Detective sues SWAT raid based on false location in Find My app

Ruby Johnson was watching television in a bathrobe, bonnet and slippers, according to court documents, when a SWAT team arrived in front of her home in January and asked over a loudspeaker for anyone in the house to come out with their hands up.

Ms. SWAT team and Denver police officers in an armored vehicle with a German Shepherd. They came to Johnson’s house. Officers, some in tactical armor with rifles, Ms. They used a battering ram on the rear garage door of Johnson’s home and caused damage inside the home, court records state.

Mrs Johnson, 77, waited in a police vehicle while officers searched for the stolen items. After several hours, the police dispersed. Their search was fruitless.

In a lawsuit filed last week, retired US Postal Service employee Ms. Johnson says a detective named Gary Staub sought the warrant based on false information from the Find My app. A mobile application that helps locate missing or lost Apple products, such as iPhones, iPads and MacBooks, led her to believe the stolen items were inside her home, the suit says.

Ruby Johnson was watching TV in a bathrobe, bonnet and slippers when a SWAT team pulled up in front of her house.debt…KUSA-NBC 9 News

Mark Silverstein, Ms. Johnson’s lawyer and legal director of the ACLU of Colorado, said Monday that Detective Stapp, the only defendant named in the suit, should not have applied for the warrant.

“The detective did not have the necessary facts to justify the search,” said Mr. Silverstein said. “His supervisor should have vetoed it. The district attorney shouldn’t have given the green light. The judge shouldn’t have approved it, and the SWAT team should have stayed at the house.

The Denver Police Department said in a statement Monday that it has launched an internal investigation and is working with the Denver District Attorney’s Office to develop training for officers on warrants based on apps like Find My.

“The Department of Public Safety and the Denver Police Department apologize for the negative impact this situation may have had on Ms. Johnson,” the department said, and hopes to “resolve the matter” without litigation.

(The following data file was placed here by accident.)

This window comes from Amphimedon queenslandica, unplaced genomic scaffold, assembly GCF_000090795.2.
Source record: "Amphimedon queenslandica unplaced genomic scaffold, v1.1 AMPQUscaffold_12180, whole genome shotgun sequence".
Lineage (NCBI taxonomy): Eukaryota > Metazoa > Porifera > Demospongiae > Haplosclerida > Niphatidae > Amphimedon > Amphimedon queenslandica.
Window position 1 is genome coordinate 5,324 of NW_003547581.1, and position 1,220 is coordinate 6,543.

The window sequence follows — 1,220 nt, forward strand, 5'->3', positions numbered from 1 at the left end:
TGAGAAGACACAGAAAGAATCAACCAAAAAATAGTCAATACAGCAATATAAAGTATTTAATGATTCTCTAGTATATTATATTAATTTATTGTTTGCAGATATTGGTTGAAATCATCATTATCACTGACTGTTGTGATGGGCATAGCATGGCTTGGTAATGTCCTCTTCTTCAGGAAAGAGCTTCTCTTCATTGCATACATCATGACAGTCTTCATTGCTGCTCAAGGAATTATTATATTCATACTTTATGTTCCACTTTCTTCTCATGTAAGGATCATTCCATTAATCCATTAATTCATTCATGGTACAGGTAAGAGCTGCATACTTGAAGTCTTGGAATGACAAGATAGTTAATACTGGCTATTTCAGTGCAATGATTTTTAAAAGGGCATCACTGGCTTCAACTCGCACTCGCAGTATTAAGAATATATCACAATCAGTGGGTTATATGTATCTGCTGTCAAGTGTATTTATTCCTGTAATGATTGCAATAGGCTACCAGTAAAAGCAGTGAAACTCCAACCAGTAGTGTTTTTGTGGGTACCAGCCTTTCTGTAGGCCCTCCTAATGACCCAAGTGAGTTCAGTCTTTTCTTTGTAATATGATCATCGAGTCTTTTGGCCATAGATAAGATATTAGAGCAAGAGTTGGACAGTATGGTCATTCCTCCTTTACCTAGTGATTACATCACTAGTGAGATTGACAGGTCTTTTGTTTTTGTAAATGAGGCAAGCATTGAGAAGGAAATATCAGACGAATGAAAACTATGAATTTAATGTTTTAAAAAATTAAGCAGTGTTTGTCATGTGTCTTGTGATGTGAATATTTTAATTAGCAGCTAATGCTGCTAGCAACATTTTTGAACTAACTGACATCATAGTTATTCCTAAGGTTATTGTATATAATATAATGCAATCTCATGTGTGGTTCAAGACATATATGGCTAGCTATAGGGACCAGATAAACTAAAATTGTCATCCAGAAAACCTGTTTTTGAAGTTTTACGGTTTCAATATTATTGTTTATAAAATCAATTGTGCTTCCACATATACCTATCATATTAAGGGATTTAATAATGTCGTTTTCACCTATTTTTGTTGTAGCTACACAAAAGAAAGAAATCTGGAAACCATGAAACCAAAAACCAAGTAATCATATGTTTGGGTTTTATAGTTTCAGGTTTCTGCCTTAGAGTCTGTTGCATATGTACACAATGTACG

Detective Stopp, who is still with the police department, did not respond to a request for comment Monday. It is not known if he has a lawyer.

He was assigned on Jan. 4 to investigate a truck that had been stolen the previous day, according to court documents. Inside the truck were four semi-automatic handguns, a tactical military-style rifle, a revolver, two drones, $4,000 in cash and an iPhone 11, records state.

The detective interviewed the truck’s owner, Jeremy McDaniel, who said he had used the Find My app the day before to look for the iPhone, and it placed the lost phone at an address, according to court documents.

Mr., who could not be reached on Monday. McDaniel told the detective Stabb had rented a car to drive by the address but had not seen his truck. Mr. McDaniel told the detective that his truck may have been in the home’s garage.

The Find My app was created to help Apple product owners find the “approximate location” of a lost item. Legal Terms of Use. The tool relies on a combination of cellular, Wi-Fi and GPS networks and Bluetooth data to estimate the location of a lost item for users.

The approximate location can be specific enough to identify a single house or broad enough to include multiple buildings if the item cannot be pinpointed. In reviews of the app, many users have reported success in finding lost items, while others have said the app is buggy.

Apple, the developers of the Find My app, did not respond to a request for comment on the lawsuit on Monday.

In this case Mr. It includes a screenshot of the Find My app that links McDaniel’s phone to one house, but the radius includes parts of other houses and two streets that span sections of four blocks.

“The screenshot shows no evidence to believe that McDaniel’s iPhone could have been inside Ms. Johnson’s home, but rather could have been on the property of several neighbors or dumped on a nearby street by a passing driver,” the suit said.

On January 4 Mr. About three hours after interviewing McDaniel, Detective Staub obtained a search warrant, and Denver police and SWAT officers quickly found Ms. They landed on Johnson’s lawn.

After the test, “Mrs. “Johnson couldn’t bear to stay at her house,” so he lived nearby for a week with his daughter, then spent several months at his son’s house in Houston.

Mrs. Johnson later returned to his home, but the lawsuit states that he is “discussing moving because he experiences anxiety living alone in his home and is afraid to open the door.”

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